It might seem crazy to camp in the snow when the world’s elite descend on this sleepy alpine village for annual World Economic Forum meeting, but camping is what we’re doing. While it’s true that scientists can’t afford hotels in Davos at this time of year, that’s not the only reason we’re camping.
We’re here to sound the alarm to the WEF on Arctic change. The Artic is warming twice as fast as the rest of the planet and this has significant consequences for the rest of the world. The Arctic matters.
These changes can be seen on the sea ice, in the ocean, up in the atmosphere and on the land – but all the latest scientific evidence shows that what happens in the Arctic doesn’t stay in the Arctic. We’ve brought that evidence to Davos to show world leaders, without doubt, that climate change is real, it’s happening now and that humans are largely responsible.
Our scientists bring a vast range of expertise and can, for example, identify links between the extreme weather events of 2017 and 2018 and the changes happening in the Arctic.
We have evidence that shows that the Arctic sea-ice has lost over three quarters of its volume in just a few decades. Losses such as this have planetary consequences. Rising sea levels caused by the rapidly warming Arctic are causing coastal flooding the globe over, and we see disruption to Northern Hemisphere eco-systems, the consequences of which we are yet to fully discover.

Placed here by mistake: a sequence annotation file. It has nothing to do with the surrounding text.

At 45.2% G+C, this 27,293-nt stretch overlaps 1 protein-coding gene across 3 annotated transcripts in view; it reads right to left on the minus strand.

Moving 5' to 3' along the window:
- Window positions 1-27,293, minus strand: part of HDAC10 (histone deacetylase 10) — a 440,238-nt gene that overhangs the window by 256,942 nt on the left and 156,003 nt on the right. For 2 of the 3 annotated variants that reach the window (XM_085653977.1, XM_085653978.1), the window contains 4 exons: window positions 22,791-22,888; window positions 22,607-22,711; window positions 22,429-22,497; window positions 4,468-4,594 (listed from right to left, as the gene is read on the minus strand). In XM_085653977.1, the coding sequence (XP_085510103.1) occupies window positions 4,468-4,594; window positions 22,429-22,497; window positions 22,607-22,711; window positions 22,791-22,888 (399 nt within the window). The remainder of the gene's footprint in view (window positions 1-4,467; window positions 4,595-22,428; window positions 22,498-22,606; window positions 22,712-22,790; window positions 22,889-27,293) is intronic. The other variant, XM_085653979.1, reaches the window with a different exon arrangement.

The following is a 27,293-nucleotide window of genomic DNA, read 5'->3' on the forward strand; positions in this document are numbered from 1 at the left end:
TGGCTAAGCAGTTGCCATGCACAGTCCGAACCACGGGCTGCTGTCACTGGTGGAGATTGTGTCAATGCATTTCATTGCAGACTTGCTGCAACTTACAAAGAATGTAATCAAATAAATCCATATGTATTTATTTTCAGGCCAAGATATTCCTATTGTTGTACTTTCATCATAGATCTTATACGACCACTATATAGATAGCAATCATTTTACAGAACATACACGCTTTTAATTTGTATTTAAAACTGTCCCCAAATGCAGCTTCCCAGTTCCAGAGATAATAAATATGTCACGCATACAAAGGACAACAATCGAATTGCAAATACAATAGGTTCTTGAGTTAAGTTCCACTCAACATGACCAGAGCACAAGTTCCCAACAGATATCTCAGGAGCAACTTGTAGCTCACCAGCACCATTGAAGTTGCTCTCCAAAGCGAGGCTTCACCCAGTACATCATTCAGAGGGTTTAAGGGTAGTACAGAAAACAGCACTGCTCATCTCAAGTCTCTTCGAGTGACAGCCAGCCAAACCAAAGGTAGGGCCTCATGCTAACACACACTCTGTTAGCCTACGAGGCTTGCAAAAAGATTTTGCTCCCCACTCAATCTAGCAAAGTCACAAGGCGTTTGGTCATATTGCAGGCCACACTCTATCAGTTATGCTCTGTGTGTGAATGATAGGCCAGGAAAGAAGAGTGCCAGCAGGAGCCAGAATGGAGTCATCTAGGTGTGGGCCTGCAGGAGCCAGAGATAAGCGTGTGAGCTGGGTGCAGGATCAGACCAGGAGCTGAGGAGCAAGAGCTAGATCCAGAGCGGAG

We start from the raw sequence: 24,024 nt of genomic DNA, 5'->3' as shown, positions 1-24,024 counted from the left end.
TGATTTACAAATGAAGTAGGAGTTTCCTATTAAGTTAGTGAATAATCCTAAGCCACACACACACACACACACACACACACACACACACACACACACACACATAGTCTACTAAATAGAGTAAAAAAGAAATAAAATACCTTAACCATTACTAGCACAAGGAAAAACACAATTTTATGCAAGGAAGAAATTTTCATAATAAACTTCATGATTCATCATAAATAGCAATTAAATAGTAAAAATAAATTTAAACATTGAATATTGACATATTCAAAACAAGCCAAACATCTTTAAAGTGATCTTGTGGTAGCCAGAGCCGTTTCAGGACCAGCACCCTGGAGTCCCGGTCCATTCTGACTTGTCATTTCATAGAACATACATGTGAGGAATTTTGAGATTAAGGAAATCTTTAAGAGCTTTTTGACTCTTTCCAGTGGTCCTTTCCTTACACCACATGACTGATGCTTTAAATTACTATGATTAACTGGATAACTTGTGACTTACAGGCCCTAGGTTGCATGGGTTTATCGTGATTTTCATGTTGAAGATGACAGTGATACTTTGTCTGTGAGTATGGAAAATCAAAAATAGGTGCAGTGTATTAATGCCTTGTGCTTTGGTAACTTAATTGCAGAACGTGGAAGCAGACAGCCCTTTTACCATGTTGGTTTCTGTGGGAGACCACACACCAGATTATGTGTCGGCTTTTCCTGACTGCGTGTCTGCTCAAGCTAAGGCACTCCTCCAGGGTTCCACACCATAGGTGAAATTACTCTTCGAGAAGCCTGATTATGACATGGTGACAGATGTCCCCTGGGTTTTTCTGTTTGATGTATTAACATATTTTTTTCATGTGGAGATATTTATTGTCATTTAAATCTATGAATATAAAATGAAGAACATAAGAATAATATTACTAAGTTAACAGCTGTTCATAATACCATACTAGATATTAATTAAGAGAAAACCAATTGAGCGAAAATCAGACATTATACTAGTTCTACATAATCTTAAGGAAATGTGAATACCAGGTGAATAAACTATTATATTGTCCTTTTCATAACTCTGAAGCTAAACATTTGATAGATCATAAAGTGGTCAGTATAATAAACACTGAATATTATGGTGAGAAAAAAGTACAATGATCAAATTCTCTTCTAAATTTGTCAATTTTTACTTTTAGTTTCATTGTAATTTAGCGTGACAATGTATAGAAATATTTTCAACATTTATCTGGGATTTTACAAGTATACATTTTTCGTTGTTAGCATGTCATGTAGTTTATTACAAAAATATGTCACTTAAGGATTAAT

All of these changes bring profound social and economic consequences. Extreme weather ruins lives and brings heartache and destruction to communities, but it also destroys and disrupts business supply chains and local, regional, national and international economies. The ICE-ARC research programme indicates the cost of Arctic warming will run into the trillions of dollars unless there is immediate action to address the changes and their effects.
But we’re not here at WEF just to talk about money, although we know many people associate the annual conference with wealth and business. WEF is actually about finding and defining ways of dealing with global risks – like Arctic change – and coming up with solutions through international collaboration. That’s why we are here and that’s why we, scientists from all over the world, have all come together here in Davos.
And it’s not just us in this Arctic partnership. We’re working with Mission 2020 and the UN Global Goals to make sure that as we raise awareness of the problem – we help showcase the solutions too.
So our campsite for Davos is actually The Global Goals Arctic Basecamp, an immersive Arctic experience with the latest scientific evidence and research technology with a showcase of solutions and opportunities to inspire action amongst the world leaders and top decision-makers at Davos.
Led by former UN Climate chief Christina Figueres, Mission 2020 is a global campaign to accelerate action on climate change so we can reach a turning point on carbon emissions by 2020 and ensure all the Sustainable Development Goals can be achieved.
The theme for this year’s conference is creating a shared future in a fractured world and it is in that spirit we have set up this Arctic Basecamp, in the words of Ms Figueres: “The science sends one clear message: urgency, urgency, urgency. We have a golden opportunity between now and 2020 to step up our ambition and speed up our action on climate change. In service of our beautiful Arctic, in service of the Sustainable Development Goals and the Paris Agreement, let’s turn the tide of emissions by 2020 so that everyone can prosper.”
Follow Arctic Basecamp on Facebook, Twitter and Instagram. This blog was written with the help of Jennifer Francis, Bruce Forbes and Craig Lee live from the Global Goals Artic Basecamp in Davos.